Trout Brook Nature Preserve
Blazing Trails and Building Bridges
The SPLT has been transforming an unmaintained gravel pit into a natural area with stream-side, deep wood and meadow trails, new signage, two new bog bridges and a new 45 foot bridge over Trout Brook. We have held six work parties to get much of the work done and our program manager keeps the trails well groomed.
In the photo to the left, SPLT Volunteers, Kirsten McWilliams, Scott Whited and Sue Woodman lay low-erosion mulch to create a trail across a meadow to Sawyer Street.
Portland Trails aided the project by contributing $1000 from its Bridges Campaign to help pay for a span crossing the brook and provided essential expertise needed in constructing the bridge landings. Both Custom Float Services and Keeley Crane, the fabricator and installer of the bridge, discounted their fees for this important community project.
In one of our more thrilling moments of the year, the crane from Keeley Crane (in photo to the right) elevated the bridge span over tall trees and placed it gently on prepared bridge landings. The bridge provides a better view of the braided channel that flows toward Trout Brook's important springs.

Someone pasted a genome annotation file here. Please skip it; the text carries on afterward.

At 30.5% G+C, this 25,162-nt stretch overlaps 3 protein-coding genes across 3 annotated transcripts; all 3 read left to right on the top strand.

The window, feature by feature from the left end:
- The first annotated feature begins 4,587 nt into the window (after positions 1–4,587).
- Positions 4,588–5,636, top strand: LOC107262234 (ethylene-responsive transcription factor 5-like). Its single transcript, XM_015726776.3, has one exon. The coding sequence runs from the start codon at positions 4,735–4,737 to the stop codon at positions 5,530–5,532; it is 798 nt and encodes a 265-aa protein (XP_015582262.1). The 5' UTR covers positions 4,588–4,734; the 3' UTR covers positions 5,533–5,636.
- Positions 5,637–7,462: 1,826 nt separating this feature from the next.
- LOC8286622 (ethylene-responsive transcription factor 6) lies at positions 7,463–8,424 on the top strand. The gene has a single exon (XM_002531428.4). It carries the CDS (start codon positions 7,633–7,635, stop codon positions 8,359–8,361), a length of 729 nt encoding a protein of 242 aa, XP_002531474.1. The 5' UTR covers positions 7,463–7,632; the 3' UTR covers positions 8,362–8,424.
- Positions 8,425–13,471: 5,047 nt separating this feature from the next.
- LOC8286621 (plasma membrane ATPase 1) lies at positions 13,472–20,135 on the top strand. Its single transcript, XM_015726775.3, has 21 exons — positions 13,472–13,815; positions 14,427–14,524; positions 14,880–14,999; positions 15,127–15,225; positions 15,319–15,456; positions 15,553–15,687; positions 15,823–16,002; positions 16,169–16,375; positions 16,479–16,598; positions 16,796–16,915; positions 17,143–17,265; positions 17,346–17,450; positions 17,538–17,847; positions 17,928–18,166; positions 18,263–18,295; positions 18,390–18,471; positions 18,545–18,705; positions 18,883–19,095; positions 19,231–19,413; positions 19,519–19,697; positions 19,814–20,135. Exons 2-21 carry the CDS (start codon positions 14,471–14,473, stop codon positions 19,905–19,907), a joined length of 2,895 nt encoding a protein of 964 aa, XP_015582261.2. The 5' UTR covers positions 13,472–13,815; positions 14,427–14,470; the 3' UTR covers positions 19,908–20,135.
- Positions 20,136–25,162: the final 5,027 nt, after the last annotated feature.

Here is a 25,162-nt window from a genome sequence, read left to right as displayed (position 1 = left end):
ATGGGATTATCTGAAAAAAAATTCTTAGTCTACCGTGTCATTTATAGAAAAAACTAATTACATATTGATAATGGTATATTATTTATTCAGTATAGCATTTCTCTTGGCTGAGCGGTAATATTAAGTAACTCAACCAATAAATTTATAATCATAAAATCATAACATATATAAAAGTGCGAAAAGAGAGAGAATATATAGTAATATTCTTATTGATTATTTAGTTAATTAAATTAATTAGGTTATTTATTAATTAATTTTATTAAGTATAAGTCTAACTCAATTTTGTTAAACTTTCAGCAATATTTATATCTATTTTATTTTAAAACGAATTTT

In the photo to the left, Jaime Parker (l) of Portland Trails and Dale Dyer (r) of Custom Float Services survey their good work. The bridge as well as a new southern trail are now open for use.
Much more is planned for the preserve as we design interpretive signage and construct a new entrance off Sawyer Street. The SPLT also plans to continue partnering with Portland Trails in a service learning project in which high school students identify and eradicate harmful invasive plant species within the preserve.
In addition, during the last week of September 2012, the City of South Portland -- utilizing a $5,000 grant from the Casco Estuary Partnership’s Community-Based Habitat Enhancement Program -- will conduct a fish habitat enhancement project in the stream channel of the brook. The project tasks will include uprooting several less desirable trees and anchoring them in and across the stream channel. Although, this work may cause some plant and trail disruption, it will markedly improve fish cover, aquatic insect habitat and will help deflect some of the damaging erosive energy of flood stage flow.Also, a small portion of manmade berm along the stream bank will be breached so the brook can access the floodplain during high flow periods to alleviate downstream flooding and erosion.